Jeremy Rabb's A.R.T ‘98 comedy group "OddSquad" just wrapped principal photography on its first feature film, "Actual Footage," which he also co-wrote. In addition, he recently booked his 8th episode of "Grey's Anatomy," the upcoming season premiere.

Nancy L. Slotnick '89 will be on the ABC summer show One Ocean View, coaching the guys in the house about dating and relationships. It should air on Monday, August 14 at 10pm EST. She is planning to do more coaching on television and radio, so please let her know if you hear of any shows in need of that, at [email protected]

And the Award Goes to…

Kim Romano’s ’77 first film MURIEL, won BEST SHORT DOCUMENTARY at the Woods Hole Film Festival on August 5th. It's also scheduled to screen at the SF Shorts Festival in San Francisco, the Boston Jewish Film Festival and the Key West Film Festival later this year.

Harvardwood Highlights: LA Insider

The Spot: Wat Thai
8225 Coldwater Canyon Ave

In a particularly non-descript part of the Valley there is an oasis worth visiting. As “the largest Thai Theravada Buddhist Temple,” Wat Thai transports its visitors to Chiang Mai, a province famous for its many temples (wats in the Thai language.) The florid temple is open to the public on Saturday and Sunday mornings. An assortment of food stalls outside serve up some of the most authentic Thai food in LA. The word “thai” means freedom, and, from the city beyond its walls, that’s exactly what Wat Thai delivers.

The Tip:
The dollar chicken or beef skewers (no peanut sauce in sight) and the sesame battered plantains are a delicious bargain (skip the pad Thai), but do not miss out on the best dish I tried: the mango rice dish. It is sweet with unreal umami – strange but oh so good.

The Spot: Lucky Devil’s
6613 Hollywood Blvd

Lucky Devil’s is the clearest sign yet of Hollywood Boulevard’s return to cool. This bright, airy eatery is deceptive – a familiar 50’s era diner décor with throwback cuisine executed with all the style of haute couture. There is a house-made twenty-ingredient veggie burger, but the showstopper here is the hamburger. It’s a half-pound of Australian Kobe beef dressed any way you want it. The excellent selection of beers on tap includes the very tasty Sprecher’s root beer. Lucky Devil’s is perfect for a hip date, a post nightclub protein fix (it’s open till 3am on weekends), or just a pilgrimage for arguably the best burger in LA. The prices are the only scary thing about this Devil. If you’re scared, Ronald, the Big Whack-slinging Clown, is just down the boulevard.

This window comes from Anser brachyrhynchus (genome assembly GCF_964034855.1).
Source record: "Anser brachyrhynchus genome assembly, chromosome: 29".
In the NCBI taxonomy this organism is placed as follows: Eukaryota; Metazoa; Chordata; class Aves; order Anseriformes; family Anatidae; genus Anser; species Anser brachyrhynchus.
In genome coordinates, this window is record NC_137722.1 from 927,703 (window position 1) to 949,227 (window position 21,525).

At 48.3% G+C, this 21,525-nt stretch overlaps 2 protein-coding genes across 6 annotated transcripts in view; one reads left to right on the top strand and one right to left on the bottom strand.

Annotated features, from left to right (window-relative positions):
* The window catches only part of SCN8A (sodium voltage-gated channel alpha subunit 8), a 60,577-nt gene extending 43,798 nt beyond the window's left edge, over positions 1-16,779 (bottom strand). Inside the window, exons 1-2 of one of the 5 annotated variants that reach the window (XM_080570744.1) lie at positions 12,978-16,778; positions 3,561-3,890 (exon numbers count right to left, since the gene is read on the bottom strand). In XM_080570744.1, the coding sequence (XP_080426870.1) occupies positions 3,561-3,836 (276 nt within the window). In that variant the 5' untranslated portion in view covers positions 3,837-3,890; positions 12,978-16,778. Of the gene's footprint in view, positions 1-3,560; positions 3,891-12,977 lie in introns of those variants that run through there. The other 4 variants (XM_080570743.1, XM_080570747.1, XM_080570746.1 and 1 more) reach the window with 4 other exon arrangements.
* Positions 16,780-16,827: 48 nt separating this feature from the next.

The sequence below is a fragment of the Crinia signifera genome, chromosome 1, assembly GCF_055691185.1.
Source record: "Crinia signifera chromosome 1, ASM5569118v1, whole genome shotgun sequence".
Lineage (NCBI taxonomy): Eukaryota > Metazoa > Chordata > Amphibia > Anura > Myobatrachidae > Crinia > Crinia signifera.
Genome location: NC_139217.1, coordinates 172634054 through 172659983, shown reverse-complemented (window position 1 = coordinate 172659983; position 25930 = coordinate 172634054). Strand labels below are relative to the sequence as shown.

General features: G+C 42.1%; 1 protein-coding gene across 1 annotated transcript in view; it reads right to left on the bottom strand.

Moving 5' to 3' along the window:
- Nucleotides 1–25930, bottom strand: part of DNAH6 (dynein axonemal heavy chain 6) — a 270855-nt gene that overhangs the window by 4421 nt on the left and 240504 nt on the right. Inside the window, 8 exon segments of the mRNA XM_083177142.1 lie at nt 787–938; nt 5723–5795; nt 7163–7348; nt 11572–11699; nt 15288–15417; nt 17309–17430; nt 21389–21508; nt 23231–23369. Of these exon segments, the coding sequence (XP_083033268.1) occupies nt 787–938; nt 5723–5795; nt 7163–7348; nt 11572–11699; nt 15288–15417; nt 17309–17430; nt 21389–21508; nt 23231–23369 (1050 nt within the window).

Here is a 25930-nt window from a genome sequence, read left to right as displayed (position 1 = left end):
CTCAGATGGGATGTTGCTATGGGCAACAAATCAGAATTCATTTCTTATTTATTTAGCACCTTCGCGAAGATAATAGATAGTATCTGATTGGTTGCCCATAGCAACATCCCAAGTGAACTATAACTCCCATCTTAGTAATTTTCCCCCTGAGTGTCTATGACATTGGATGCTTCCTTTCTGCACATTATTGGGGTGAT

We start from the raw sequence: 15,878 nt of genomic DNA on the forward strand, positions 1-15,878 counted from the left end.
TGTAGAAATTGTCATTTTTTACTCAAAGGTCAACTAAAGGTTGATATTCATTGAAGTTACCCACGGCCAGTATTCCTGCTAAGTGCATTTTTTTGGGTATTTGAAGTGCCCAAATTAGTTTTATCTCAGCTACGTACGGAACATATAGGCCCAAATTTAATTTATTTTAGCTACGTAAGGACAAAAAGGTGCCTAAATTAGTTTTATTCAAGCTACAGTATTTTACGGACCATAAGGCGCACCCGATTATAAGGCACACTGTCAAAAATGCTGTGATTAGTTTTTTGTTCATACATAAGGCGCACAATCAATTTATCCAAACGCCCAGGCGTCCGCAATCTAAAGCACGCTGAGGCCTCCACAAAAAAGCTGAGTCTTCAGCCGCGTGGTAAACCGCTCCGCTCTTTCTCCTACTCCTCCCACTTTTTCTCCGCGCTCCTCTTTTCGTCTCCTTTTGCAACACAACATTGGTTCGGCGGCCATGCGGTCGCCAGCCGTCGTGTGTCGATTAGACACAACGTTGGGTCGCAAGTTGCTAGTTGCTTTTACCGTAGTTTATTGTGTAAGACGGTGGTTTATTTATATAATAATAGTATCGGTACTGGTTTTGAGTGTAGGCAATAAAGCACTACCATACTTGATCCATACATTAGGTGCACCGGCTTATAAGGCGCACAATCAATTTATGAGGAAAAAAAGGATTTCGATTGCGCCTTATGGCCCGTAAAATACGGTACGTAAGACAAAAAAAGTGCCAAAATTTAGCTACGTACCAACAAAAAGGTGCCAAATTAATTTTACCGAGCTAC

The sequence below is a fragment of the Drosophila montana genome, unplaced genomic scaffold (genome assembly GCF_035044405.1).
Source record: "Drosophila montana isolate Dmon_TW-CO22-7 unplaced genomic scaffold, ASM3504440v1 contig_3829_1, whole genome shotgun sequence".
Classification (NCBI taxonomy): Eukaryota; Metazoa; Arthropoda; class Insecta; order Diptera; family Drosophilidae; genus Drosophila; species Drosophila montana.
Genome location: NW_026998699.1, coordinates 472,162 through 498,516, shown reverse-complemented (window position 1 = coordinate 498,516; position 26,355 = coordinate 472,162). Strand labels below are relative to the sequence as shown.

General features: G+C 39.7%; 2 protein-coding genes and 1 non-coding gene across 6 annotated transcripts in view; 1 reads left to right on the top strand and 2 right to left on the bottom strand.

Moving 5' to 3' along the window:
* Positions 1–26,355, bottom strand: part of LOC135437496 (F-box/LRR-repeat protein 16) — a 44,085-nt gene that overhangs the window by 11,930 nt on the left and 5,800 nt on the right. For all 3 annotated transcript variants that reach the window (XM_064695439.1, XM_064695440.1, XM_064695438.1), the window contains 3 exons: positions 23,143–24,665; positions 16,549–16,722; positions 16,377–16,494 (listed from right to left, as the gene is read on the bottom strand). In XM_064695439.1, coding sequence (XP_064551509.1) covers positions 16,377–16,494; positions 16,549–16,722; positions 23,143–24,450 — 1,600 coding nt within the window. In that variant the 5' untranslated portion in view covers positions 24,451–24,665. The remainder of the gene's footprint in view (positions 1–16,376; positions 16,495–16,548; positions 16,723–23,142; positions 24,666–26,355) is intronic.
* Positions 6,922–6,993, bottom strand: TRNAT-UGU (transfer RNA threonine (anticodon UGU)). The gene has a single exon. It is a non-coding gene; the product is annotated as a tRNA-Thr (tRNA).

The Tip:
Don’t even think about leaving without a pecan frozen custard. It combines hand-ground vanilla beans from Madagascar with custard so thick that the straw in it is there just to mock you. It can feed three people easily. Four, if one of you is Ellen Pompeo.

The Spot: Largo
432 North Fairfax

If you think entertainment in LA is limited to visiting the Mouse House or being sprayed with brackish water from an animatronic shark, it’s time to get off the tram. Down the street from The Grove, away from its synchronized water shows and its eerie AnyTown ambiance, is a spot that’s defines LA entertainment for me. Largo attracts the best performers from around the country and the world. This is the only club in LA where I trust the booking agent to book great talent every night. Dinner (minimum $15/person) is served before each show. Last month I saw a comedy show with Jim Gaffigan, Nick Swardson, Dana Gould, and others. I’m still laughing. Music aficionados shouldn’t miss LA’s music savant Jon Brion. His regular gig at Largo is a platform for him to introduce you to his vast aural landscape. Don’t think, just listen – the sounds are sublime.

The Tip:
Before any sold-out show a small group of people can buy standing room only tickets. How early you have to get there depends on who’s playing and how badly you want to get in.